First, my non-woman house worker took the holiday quite seriously, and did not show up, allowing the only woman involved in our house (me) to scramble with cleaning up an ant invasion and dishes and getting ready for the day.
Second, down to the ward, because sickness does not generally take a holiday. Only to find that neither of the assigned nurses showed up. One was mad because the other one skipped duty yesterday and left her alone. Punishing me, and the patients, to make her point I suppose. I was not amused, having left my own kid (Jack) home with a fever and strep throat, reading on the couch, certainly not as sick as many other kids but still . . . . I called the more guilty missing-the-second-day person and she showed up two hours late. Thankfully Heidi and Nathan pitched in, because the place was PACKED, no room even on the floor really. Five tiny babies now in the 1.5 kg range (one of them has doubled his birthweight to get there). It seemed appropriate to spend half of Women's Day doing what most women do: enabling the survival of their children, priority number one.
Third, back to our house for an afternoon nutrition meeting. Heidi, Nathan, John, Travis, Scott, Lammech, Pauline, Baguma Charles, and me, the mood lightened by one of my favorite International Women, Pat Abbott, who sent a care package. We broke out some marginally nutritious pretzels for the occasion. Again, a good way to celebrate women. The 298 (one of the 300 fell behind a laying box and was crushed, the other was eaten after it was clearly lame and twitchy as per Pauline, which sounds a little scary to me) chickens have been scientifically divided into two groups to test the volume and duration of their egg-laying capacity on two feeds, commercial and locally mixed, in the hopes that a local mix would be more affordable and practical to encourage local farmers. John and our extension agents are really networking well, drawing in schools and lead farmers to view our demonstration projects, exchanging ideas. All were happy to hear that an expensive stud male goat who is supposed to be contributing genetically to the dairy-goat leanings of the Bundibugyo goat population got over his long bout of the blues and seemed to finally catch on to what was expected of him with the female goats. Seriously, we do have some fun meetings. Lammech is ready to start the next round of training for HIV-positive families or caretakers of motherless children who qualify to get goats, and the next batch of 25 will go forth in April. The main challenge for our two outpatient sites in education and nutritional supplement provision is the flooded rivers and muddy roads, making them hard to reach. Again, dedicated people are reaching many women at the point nearest and dearest to their hearts, child survival.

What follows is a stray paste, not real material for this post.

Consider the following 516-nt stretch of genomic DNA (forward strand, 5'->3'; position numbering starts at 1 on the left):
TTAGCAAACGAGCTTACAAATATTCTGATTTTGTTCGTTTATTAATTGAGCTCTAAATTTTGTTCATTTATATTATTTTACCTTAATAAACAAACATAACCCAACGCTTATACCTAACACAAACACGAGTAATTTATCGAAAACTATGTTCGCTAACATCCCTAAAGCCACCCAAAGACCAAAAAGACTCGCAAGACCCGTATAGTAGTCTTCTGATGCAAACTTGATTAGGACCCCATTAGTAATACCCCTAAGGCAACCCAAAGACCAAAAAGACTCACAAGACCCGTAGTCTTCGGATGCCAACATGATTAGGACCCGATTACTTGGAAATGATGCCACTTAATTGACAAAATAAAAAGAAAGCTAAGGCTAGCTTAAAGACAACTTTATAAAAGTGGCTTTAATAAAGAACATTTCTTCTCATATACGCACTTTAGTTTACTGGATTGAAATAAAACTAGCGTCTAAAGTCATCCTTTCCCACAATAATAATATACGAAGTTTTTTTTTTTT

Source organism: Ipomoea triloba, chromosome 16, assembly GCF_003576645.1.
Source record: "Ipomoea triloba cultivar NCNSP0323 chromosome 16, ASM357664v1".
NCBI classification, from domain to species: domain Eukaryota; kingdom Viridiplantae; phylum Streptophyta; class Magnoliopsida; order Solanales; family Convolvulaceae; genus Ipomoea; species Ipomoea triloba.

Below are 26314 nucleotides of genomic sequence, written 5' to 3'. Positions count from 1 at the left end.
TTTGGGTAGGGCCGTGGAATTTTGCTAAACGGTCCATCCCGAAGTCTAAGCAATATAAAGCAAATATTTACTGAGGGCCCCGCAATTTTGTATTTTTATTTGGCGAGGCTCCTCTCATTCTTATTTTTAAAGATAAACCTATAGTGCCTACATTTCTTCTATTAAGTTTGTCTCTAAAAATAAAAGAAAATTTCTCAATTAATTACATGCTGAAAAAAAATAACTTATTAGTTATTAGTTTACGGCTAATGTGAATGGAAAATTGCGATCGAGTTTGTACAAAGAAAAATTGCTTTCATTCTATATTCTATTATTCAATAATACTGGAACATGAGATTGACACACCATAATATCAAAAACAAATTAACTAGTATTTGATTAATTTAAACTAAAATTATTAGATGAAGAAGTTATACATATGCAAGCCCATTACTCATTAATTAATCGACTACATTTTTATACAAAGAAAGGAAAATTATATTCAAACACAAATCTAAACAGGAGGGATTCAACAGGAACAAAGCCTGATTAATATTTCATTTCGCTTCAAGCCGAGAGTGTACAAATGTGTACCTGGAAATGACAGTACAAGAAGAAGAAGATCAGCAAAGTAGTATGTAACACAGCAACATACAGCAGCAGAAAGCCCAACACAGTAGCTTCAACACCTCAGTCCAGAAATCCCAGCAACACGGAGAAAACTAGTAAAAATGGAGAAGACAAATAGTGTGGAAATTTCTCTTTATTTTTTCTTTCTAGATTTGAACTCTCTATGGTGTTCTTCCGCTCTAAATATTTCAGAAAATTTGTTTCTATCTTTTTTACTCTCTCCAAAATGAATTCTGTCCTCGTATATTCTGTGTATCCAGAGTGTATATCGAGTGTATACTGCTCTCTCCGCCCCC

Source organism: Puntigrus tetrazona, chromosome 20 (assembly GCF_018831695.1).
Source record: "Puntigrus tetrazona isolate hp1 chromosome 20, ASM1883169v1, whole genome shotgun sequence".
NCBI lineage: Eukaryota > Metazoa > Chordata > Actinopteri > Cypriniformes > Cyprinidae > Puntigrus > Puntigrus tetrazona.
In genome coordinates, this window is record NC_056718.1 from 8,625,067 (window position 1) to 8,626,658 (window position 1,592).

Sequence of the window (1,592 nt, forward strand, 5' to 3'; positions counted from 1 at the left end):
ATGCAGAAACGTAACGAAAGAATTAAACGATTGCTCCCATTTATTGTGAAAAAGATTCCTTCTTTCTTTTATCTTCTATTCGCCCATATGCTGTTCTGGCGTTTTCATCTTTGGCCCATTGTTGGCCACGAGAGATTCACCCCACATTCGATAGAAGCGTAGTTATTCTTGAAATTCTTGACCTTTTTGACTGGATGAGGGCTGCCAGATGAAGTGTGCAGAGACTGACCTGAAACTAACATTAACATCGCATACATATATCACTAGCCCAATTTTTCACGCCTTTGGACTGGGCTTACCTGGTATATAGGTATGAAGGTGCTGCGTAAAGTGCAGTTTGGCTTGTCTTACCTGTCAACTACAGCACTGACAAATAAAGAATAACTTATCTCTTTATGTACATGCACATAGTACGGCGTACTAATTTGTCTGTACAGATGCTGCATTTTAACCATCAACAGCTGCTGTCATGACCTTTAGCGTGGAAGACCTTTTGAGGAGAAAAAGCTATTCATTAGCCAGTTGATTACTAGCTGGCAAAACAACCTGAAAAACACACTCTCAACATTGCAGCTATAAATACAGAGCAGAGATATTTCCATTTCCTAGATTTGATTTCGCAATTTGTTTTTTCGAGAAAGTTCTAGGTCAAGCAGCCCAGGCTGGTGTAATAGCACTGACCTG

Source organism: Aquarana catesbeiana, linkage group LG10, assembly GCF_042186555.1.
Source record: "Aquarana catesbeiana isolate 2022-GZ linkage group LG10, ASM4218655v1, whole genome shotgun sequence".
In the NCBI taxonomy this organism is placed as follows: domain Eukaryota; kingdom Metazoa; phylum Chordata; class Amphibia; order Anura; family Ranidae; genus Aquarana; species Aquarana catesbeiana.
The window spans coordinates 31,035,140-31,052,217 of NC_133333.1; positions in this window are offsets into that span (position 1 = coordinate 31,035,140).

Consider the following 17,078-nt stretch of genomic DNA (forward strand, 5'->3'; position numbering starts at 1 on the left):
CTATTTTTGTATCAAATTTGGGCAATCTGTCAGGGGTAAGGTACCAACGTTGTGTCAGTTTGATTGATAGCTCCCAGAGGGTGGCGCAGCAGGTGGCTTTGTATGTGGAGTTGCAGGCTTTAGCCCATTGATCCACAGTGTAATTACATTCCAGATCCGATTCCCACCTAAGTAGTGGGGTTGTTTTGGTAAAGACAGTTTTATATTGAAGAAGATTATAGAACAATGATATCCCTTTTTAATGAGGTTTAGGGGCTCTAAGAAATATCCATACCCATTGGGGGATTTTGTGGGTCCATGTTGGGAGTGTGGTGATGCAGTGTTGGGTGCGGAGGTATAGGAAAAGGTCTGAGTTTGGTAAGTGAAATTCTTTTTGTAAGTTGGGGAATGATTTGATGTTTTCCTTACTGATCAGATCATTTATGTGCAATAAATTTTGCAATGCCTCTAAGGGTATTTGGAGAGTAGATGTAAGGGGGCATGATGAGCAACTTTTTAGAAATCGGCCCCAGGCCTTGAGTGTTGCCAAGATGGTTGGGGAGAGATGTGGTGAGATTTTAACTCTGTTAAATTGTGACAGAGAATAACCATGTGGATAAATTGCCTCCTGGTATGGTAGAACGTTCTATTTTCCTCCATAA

Fourthly, without a pause, four of the team women changed into pants and t-shirts and raced down to CSB to join other staff (teachers and wives of teachers and a few other assorted relatives) in a Staff Women vs. CSB Girls' Team International Women's Day Football Match. I'm sure my face is still red as I type: intense sun this afternoon, the full field looked pretty dauntingly huge, and I haven't sprinted like that in a LONG time. Lots of laughter, wild kicks, good dribbles, team work and fun. Miss Ashley dazzled the onlookers by dribbling through four or more opponents routinely, and scoring a great goal. Important, in my opinion, for establishing respect as the women's coach (no one can quite believe a GIRL can play like that . . . ). We ended tied 1 to 1, which was perfect. Considering I'm not only old enough to be the mother but in this fast-reproducing place the GRANDmother of most of the girls, I'm just glad to have held on.
Now, back home, Jack improving on antibiotics, Oreo getting stronger each day, Scott struggling with CSB computer issues and accounts, wishing there was someplace to go OUT for dinner instead of me thinking of yet another night's plan after I clean up from the day . . .
Happy Women's Day.